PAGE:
An added thought: your course content criteria includes your core lesson (in video?) but a lot of collateral pieces that are not video. Some of the platforms, like Udemy, are video / tutorial specific, with little regards for non-video resource support. You need a mixed media course authoring and delivery environment, if I understand your opening post correctly. Also, it sounds like another element you might want to integrate is a live, synchronous tool, or an asynched helpdesk type tool, to allow guest experts from the unique state/county/city government and help deal with the details unique to each of them. Most entities have both digital resources and helpdesk people for that purpose, the resource would be free to you to integrate and a huge value add in the full context of what you want to accomplish.
You have received many ideas on which and what vehicles will work...Go with your gut here as to what seems to work best for you...Only thought I have is to go from the General to the Specific
Since you're thinking about going with WordPress, I've found PaidMembershipPro a nice plugin for registering users with various monthly membership options. It supports several payment gateways, such as PayPal, Stripe and others. It also allows you to limit access to certain pages based on the user membership.
I agree with Steve that Udemy.Com would be a great choice
I have done much of the same as a serial entrepreneur and CEO since 1989. What you are talking about is a "Learning Management System" (LMS) that can deliver the courses, monitor, report, charge etc. There are a large number of these. Some are "out-of-the-box" services that take 50%+ as they bring customers, sell and deliver customers. i.e. distribution, not jsut technology like www.udemy.com. Others are technology platforms that you pay a fee for to use like www.Vimeo.com which just does video delivery and is password protected and easy to deliver through any shopping cart (I use both). You can see Vimeo in action here with 7 short (free) videos on developing company dashboards: http://www.airtightmgt.com/what-is-airtight-management/dashboards-and-metrics
Membership is not the key focus here and I would not recommend a "Membership" site as a core functionality. That is almost trivial. You need an LMS which is designed around course delivery plus a CMS which can do everything else (blog, membership, articles/content, admin, etc.)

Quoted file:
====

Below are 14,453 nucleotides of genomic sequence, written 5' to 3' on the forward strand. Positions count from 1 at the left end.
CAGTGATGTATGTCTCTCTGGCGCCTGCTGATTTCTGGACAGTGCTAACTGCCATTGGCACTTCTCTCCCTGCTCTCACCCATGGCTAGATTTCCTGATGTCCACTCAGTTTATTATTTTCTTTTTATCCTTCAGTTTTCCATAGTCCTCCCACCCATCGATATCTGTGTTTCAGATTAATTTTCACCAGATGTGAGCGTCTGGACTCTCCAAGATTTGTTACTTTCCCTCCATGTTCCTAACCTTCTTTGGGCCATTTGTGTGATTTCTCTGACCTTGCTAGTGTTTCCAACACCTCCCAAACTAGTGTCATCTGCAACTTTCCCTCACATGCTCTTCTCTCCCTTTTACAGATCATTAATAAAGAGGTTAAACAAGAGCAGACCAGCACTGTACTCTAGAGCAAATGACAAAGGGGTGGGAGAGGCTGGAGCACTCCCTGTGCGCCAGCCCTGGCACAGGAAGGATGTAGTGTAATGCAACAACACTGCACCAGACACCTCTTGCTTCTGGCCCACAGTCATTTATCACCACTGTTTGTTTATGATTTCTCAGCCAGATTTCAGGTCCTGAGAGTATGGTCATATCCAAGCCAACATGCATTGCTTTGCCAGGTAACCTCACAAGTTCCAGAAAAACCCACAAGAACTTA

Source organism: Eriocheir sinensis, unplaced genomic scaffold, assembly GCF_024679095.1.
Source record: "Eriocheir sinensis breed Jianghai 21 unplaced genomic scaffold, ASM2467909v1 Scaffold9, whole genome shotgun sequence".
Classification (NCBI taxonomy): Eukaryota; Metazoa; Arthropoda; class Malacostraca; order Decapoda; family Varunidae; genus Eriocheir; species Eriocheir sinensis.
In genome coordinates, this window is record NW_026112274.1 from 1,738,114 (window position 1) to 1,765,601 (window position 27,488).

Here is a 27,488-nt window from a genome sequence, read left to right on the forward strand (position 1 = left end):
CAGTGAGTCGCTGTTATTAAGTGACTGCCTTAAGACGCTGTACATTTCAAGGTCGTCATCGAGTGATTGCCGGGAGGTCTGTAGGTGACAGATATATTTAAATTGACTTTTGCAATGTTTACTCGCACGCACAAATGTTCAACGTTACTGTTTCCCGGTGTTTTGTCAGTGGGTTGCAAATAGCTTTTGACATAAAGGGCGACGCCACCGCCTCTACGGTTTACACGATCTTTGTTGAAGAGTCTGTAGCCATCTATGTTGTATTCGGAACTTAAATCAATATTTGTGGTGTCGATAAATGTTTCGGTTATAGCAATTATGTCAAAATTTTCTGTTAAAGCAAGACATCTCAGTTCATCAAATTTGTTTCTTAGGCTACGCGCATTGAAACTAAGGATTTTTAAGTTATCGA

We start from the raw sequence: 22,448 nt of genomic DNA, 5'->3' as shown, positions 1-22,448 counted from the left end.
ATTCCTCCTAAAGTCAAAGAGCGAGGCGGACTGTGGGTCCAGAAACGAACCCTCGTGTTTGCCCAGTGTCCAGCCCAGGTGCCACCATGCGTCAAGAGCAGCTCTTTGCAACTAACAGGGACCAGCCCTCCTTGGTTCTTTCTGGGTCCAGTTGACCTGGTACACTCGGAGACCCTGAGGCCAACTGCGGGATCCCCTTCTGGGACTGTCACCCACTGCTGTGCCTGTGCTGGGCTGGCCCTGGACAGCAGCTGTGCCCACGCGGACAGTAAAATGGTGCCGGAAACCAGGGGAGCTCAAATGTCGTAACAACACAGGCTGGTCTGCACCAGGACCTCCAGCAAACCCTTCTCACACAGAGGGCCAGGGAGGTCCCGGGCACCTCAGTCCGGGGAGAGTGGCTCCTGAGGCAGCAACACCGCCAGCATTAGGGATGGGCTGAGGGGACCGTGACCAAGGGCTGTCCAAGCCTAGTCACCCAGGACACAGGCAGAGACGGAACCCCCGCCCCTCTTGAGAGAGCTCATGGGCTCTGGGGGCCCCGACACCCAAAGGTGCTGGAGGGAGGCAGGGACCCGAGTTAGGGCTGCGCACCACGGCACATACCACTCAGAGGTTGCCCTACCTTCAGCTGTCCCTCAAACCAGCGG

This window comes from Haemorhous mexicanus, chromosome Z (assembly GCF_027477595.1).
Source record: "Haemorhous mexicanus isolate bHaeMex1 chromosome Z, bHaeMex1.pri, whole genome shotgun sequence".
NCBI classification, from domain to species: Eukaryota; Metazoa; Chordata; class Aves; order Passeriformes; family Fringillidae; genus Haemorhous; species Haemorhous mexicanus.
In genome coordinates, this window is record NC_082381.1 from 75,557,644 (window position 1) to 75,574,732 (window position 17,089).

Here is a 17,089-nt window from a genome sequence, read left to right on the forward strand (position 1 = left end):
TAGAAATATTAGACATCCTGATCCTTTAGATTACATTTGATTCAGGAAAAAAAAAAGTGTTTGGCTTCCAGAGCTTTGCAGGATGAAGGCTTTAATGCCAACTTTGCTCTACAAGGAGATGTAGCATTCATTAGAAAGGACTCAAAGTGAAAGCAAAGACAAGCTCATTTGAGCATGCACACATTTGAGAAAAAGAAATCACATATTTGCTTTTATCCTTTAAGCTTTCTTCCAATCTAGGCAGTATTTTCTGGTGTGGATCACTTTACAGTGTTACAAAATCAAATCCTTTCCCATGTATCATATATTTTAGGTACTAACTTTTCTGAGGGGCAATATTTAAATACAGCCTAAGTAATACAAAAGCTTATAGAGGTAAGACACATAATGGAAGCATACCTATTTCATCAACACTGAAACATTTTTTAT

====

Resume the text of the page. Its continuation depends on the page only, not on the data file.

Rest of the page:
Then there are open source platforms that might be best if you plan to scale. I have done a complete research project on these and will install one in the near future. I would be happy to talk by phone and compare notes. I expect some of our content would be complimentary and very little would overlap, if any. We might even be able to work together some.
Wordpress and Joomla are CMSs that have add-ins to do all of this and I have about 20 web sites and am moving to Joomla over time because of the large add-in library and support. It is more advaced than Wordpress, though there are always trade-offs between ease of use and power with platforms (PaaS).
Bob Norton office: (619) SCALE06
It depends of if you're looking to get paid or use the courses as marketing.
Patreon isn't for teaching - think of it as an ongoing Kickstarter for friends/family who want to support you.
Kajabi - I've tested it a little bit. Similar options are Fedora or Udemy.
Kajabi would definitely be a good one for both the content hosting and payment platform included or you could look at a Learning Management Systems like Absorb LMS which make great platforms for delivering courses to private groups/memberships. Just depends on budgets, but both Kajabi or a decent LMS would give good scalability.
Scott - One of the more popular sites for people who want to develop on-line course ware and to take on-line classes is UDEMY.COM. They provide the author with all the tools for building the course, provide hosting and account management as well as general promotion. You set the price you feel is appropriate. If UDEMY's activities result in drawing people to your course they will keep 50% of the revenue. If you attract student to your courses through your own website UDEMY pays the total amount to the author. UDEMY also has a variety of "affiliate" site owners who also help to attract students. UDEMY splits their 50% revenue with their affiliates so it does not cost the author any extra. This provides the author with 3 different ways to find students and generate income.
I have an affiliate website called The Microbusiness Academy.com which I run in conjunction with my main site - Mature-Entrepreneurs.com I am currently working on my own course-ware on home-based business startup which I will use UDEMY for. Hope this has helped.. have a great week-end Steve Chapman